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They are saying that, if the bandwidth of a certain device becomes narrow, then its speed decreases. However, how does the speed has something to do with the bandwidth? If you are saying that the bandwidth is located at very high frequency, then perhaps if you shift the bandwidth to lower frequency, then the speed decreases. So, how does that has something to do for speed?

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    \$\begingroup\$ It does not matter at which frequency the bandwidth is located. It is the 'size' of the bandwidth that (other things equal) determines the maximum speed. \$\endgroup\$ – Wouter van Ooijen Sep 26 '14 at 6:42
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This is not hard to understand if you grasp the difference between carrier frequency and signal.

The way information is transferred over long distances is with carrier frequencies that are modified just a tiny little bit. A carrier frequency is nothing but a sine wave at some specific frequency; by itself it contains no information whatsoever, because you cannot get information from a sine wave that is always the same.

The information comes from changes that you make to the carrier signal. For instance, you can make a rule that changing the carrier by 1Hz represents a one and by -1Hz represents a 0. Or maybe that lowering and raising the amplitude conveys information. Or one of many other coding schemes.

What is important to understand is that it is the modification of the carrier that conveys information. And this is not something you can do with infinite precision; both the transmitters and receivers are subject to interference or noise that make it impossible to distinguish between very small changes in the carrier. So you always need a finite amount of space around the carrier frequency to convey a nonzero amount of information. This is called the bandwidth, and only it determines your speed. The carrier frequency is not important.

The carrier frequency is important for the total amount of information that can be fit into a certain range of available frequencies. You don't get all the spectrum in the world to work with. For one; higher frequencies can't penetrate large obstacles so they are unsuitable for long-range communication. Some frequencies are also quickly absorbed by the atmosphere. This leaves only small pockets of bandwidth (e.g. 2.4-2.5GHz for ISM, the stuff that old WiFi works on) that are usable and even those need to be subdivided into 'channels' (e.g. 2.40-2.405GHz) to make sure that multiple adjacent transmitters can work without interfering with each other.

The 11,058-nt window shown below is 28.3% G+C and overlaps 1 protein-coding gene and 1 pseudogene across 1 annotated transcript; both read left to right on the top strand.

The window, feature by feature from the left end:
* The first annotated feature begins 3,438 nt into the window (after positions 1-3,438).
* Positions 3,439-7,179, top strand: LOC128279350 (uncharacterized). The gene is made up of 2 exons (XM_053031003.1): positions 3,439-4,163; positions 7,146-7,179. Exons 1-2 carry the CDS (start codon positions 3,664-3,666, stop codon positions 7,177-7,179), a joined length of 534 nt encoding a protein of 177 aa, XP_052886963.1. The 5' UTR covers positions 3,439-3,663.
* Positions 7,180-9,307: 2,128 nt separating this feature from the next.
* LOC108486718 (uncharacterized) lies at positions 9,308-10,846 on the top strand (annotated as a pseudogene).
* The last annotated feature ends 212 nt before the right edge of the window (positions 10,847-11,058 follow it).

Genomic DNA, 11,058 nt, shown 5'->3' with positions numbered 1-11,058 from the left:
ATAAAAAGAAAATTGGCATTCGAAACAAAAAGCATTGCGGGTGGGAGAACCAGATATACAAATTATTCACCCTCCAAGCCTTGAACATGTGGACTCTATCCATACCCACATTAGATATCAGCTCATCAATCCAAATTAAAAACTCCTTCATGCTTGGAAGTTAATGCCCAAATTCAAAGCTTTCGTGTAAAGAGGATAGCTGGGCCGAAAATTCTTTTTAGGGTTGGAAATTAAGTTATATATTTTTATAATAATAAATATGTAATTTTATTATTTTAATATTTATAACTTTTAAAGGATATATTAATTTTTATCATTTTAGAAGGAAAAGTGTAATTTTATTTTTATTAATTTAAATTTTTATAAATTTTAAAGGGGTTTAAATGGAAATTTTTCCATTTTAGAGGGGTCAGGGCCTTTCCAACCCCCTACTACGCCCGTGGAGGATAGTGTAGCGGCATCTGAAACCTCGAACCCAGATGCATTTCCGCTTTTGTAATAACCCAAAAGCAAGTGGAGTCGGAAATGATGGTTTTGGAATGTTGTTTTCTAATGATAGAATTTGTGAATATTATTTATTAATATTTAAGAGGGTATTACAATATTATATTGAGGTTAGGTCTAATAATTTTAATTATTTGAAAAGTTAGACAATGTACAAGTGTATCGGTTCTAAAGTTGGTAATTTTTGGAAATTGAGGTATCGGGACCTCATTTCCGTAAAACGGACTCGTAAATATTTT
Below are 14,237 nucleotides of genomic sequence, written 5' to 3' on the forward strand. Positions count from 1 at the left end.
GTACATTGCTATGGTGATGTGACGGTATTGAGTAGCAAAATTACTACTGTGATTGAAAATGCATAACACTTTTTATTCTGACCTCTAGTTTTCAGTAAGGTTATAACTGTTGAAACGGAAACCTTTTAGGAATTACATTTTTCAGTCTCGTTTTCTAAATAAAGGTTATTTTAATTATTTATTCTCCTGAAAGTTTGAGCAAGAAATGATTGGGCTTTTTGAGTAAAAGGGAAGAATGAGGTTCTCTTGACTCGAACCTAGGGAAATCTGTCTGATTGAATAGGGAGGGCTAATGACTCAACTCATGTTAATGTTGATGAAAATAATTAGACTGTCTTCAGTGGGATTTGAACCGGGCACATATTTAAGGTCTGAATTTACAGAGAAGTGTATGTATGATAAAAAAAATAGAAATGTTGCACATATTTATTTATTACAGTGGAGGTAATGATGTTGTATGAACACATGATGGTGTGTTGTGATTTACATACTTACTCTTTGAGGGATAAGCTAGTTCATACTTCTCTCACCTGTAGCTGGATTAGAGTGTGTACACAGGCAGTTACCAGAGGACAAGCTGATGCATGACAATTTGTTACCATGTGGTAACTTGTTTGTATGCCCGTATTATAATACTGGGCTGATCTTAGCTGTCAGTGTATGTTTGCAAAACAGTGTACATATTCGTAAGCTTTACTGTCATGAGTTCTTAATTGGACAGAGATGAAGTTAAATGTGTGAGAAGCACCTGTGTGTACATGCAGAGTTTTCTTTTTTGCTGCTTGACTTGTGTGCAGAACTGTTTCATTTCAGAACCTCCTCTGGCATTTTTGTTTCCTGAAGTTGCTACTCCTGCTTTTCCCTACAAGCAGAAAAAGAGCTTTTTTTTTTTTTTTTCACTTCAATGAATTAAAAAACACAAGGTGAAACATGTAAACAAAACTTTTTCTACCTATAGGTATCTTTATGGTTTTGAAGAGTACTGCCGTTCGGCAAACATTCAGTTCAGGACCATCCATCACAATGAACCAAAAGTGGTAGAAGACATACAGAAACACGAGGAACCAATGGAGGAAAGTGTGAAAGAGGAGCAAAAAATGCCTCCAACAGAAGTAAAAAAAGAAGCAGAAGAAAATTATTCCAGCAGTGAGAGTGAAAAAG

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Regarding the time domain behaviour of a system with limited bandwidth (in particular: filters) there are two effects:

1.) The switch-on transients (until steady-state conditions are reached) is inversely proportional to bandwidth: Smaller bandwidth causes larger transients. That means that the time until the desired signal can path the bandpass is larger.

2.) Group delay: This parameter is the most important property of a frequency-selective four-pole as far as "speed" is concerned. Group delay is defined as the negative derivative of the phase response. Because the bandwidth is inversely proportional to the slope of the phase response (small bandwidth with large phase slope) we have a large group delay for a small bandwidth. With other words: A low group velocity for a smaller bandwidth.

(Comment to "group velocity": This is not always identical to the "speed of a signal" - it is the speed of a group of frequencies having a bandwidth which is small if compared to the mean value of these frequencies).

Does this (at least partly) answer your question?

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